On-chip separation and sensing systems for hydrodynamic chromatography.
PhD thesis, University of Twente.
Full text available as:
The feasibility of on-chip analytical separations using planar hydrodynamic chromatography (HDC) in Pyrex-silicon and fused silica chips has been demonstrated. In
order to sketch the analytical separations area in which the HDC chip has to operate, an introduction was given of important macro-scale separation techniques and their
microfabricated counterparts. Furthermore, an impression of separation techniques that are enabled specifically by microtechnology was presented. One of these techniques is
on-chip planar hydrodynamic chromatography. Other techniques are mainly aimed at DNA analysis using differences in transport of DNA through various constraining
(microfabricated) geometries. Two types of HDC chips have been fabricated. The first type employs a Pyrex top wafer
and a silicon bottom wafer, while the second type is fabricated using fused silica for both top and bottom wafers. Separation and injection channels were defined in the bottom wafer, whereas the top wafer provided through-holes for external connections. One
particular part of the fabrication technology, fusion bonding of Pyrex to silicon and of fused silica to fused silica, was thoroughly investigated both theoretically and
experimentally. Bonding of Pyrex to silicon induces thermal stresses, which cause a slight deformation of
the channel geometry. This deforms the sample zones thus decreasing the device performance. The thermal deformation was reduced by using fused silica. This has the
additional advantage of a good transparency down to the deep-UV. Fabrication of the fused silica HDC chip required additional processing development, especially aimed at
Reactive Ion Etching of deeper structures.
The HDC chip designs were made using a combination of computational fluid dynamics and analytical expressions. Investigation of the chromatographic and technological
constraints lead to a first Pyrex-silicon HDC chip design, incorporating a 1 μm deep and 0.5 or 1 mm wide separation channel and a deeper (20 μm) integrated injection
configuration. Apart from an enhanced injection structure, the fused silica HDC chip also incorporated an optical detection cell, located directly after the separation channel. This detection cell had roughly the same cross-sectional area as the separation channel,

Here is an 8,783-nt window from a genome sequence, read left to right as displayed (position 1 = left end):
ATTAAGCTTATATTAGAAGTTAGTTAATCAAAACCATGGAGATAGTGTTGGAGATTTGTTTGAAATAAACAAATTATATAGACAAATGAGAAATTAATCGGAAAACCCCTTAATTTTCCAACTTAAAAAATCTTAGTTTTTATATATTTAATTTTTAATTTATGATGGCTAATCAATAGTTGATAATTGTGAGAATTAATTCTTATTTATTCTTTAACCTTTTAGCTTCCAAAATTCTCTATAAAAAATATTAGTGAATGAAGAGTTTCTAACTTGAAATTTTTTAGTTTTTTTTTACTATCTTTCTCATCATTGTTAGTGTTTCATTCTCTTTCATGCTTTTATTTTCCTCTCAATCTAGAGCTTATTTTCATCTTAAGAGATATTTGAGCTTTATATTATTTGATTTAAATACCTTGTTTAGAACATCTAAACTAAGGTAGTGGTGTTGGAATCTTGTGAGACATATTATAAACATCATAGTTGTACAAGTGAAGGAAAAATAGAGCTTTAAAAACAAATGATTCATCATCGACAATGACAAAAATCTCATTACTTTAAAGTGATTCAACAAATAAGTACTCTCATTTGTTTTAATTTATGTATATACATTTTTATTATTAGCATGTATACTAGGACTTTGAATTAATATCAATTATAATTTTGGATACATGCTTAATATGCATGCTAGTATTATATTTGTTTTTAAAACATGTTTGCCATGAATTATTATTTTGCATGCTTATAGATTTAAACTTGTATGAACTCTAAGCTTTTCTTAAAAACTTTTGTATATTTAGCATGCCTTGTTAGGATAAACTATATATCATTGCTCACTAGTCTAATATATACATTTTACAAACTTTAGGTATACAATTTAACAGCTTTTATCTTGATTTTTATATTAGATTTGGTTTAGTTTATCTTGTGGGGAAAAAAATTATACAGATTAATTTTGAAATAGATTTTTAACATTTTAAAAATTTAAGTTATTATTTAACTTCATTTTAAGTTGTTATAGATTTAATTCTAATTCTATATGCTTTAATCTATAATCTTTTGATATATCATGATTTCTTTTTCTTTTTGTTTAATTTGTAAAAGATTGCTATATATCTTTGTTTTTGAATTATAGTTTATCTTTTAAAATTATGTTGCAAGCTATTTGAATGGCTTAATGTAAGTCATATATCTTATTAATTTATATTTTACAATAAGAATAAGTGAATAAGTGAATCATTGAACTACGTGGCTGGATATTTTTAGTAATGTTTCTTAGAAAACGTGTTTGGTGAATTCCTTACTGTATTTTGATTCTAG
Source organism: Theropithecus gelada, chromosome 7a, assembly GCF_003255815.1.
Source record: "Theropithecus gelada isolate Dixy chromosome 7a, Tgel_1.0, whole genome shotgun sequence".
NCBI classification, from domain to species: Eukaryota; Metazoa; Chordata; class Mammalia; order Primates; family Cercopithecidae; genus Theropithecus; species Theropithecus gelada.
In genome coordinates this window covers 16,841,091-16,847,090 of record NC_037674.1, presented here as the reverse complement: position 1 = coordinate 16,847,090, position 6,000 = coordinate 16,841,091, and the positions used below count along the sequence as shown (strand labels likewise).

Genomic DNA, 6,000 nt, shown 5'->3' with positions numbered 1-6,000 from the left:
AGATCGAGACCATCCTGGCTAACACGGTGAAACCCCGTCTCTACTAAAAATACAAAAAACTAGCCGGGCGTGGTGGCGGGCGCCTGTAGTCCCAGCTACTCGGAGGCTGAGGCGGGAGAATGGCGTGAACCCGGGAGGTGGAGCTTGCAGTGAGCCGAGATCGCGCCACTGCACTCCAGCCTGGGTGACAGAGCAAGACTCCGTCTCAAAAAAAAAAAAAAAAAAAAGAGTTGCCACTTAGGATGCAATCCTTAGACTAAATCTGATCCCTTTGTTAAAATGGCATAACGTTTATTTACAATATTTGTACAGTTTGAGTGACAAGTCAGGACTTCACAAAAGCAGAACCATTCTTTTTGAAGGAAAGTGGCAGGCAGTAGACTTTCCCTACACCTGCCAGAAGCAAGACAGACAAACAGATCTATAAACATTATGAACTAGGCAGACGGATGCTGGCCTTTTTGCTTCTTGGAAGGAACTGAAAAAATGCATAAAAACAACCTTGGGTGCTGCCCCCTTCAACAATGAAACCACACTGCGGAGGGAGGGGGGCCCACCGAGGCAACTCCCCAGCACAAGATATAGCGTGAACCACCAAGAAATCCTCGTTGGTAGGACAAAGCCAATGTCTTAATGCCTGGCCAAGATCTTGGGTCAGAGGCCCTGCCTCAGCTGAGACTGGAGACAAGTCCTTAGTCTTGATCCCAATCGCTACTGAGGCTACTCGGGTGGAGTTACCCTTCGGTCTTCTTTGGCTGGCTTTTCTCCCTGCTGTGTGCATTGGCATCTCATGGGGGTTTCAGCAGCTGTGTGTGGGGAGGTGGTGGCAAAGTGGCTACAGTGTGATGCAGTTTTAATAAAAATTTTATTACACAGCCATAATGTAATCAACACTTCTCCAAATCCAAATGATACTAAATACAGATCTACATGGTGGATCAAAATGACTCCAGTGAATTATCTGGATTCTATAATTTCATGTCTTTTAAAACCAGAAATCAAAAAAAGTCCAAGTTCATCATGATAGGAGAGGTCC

but was 30 μm deep, thereby giving a 30-fold increase in the path length for external optical detection.
All characterization steps were performed optically. For the Pyrex-silicon chip fluorescence imaging directly inside the 1 μm deep separation channel was used. The
correct operation of the injection structure for the Pyrex-silicon and fused silica chips was demonstrated by visualization of the concentration distribution of a fluorescent dye. Subsequently, the separation capabilities in both chip types were demonstrated by separation of various polystyrene nanoparticles. In the fused silica chip detection of the particles was performed using UV absorption detection through the integrated optical
detection cell. In the Pyrex-silicon chip separation of large biomolecules was shown as well. Additionally, it was shown that relatively small molecules could be separated, not by using the hydrodynamic separation effect, but by interaction with the relatively large channel wall surface area (adsorption chromatography). The retention data for the particle separations showed that the influence of electrostatic and hydrodynamic particle-wall interactions on the particle retention behavior is not yet well understood and needs further research. The particle separations, detected using UV absorption through the detection cell, enabled a quantitative estimate of the peak broadening. Plate numbers ranging from 10.000 for small analytes to more than 100.000 for large fluorescent and non-fluorescent polystyrene nanoparticles were obtained.
Qualitative comparison of (fluorescent) zone shapes showed that thermal deformation of the Pyrex-silicon separation channel, resulting in a higher dispersion, is less pronounced in narrower channels. Narrower channels however exhibit a relatively large influence of the side-walls on the total peak broadening, which leads to smaller plate numbers. Improvement of the separation resolution must therefore be aimed at reduction of the side-wall induced dispersion and of the thermal deformation. This could be realized by using wider channels, defined in fused silica.
For integration with the Pyrex-silicon HDC chip a prototype stand-alone viscosity detector was developed using a technologically compatible fabrication process. The
functionality of the differential detector was demonstrated by measuring the viscosity change caused by an ethanol plug in deionized water. A viscosity sensing resolution of
Δηsp = 3*10-3 was estimated from those measurements. For the HDC chip a resolution of 10-4 is required. The difference can be explained by the extremely low volume flows and sample volumes required in on-chip HDC.
Upscaling of the viscosity detector for higher volume flows theoretically improves the detection limits. Upscaling could thus create a functional viscosity detector with sample volumes that are much smaller than required for commercial viscodetectors. This could enable application of the detector for miniaturized (not necessarily micromachined) liquid chromatography systems for polymer analysis.
|Item Type:||PhD Thesis|
|Supervisors:||van den Berg, A. and Tijssen, R.|
|Assistant Supervisors:||Oosterbroek, R.E.|
|Research Group:||EWI-BIOS: Biomedical and Environmental Sensorsystems, EWI-TST: Transducers Science and Technology|
|Research Project:||HDC-chip: Hydrodynamic chromatography in integrated micro-machined separation|
|Deposited On:||10 December 2008|
Export this item as:
To correct this item please ask your editor
Repository Staff Only: edit this item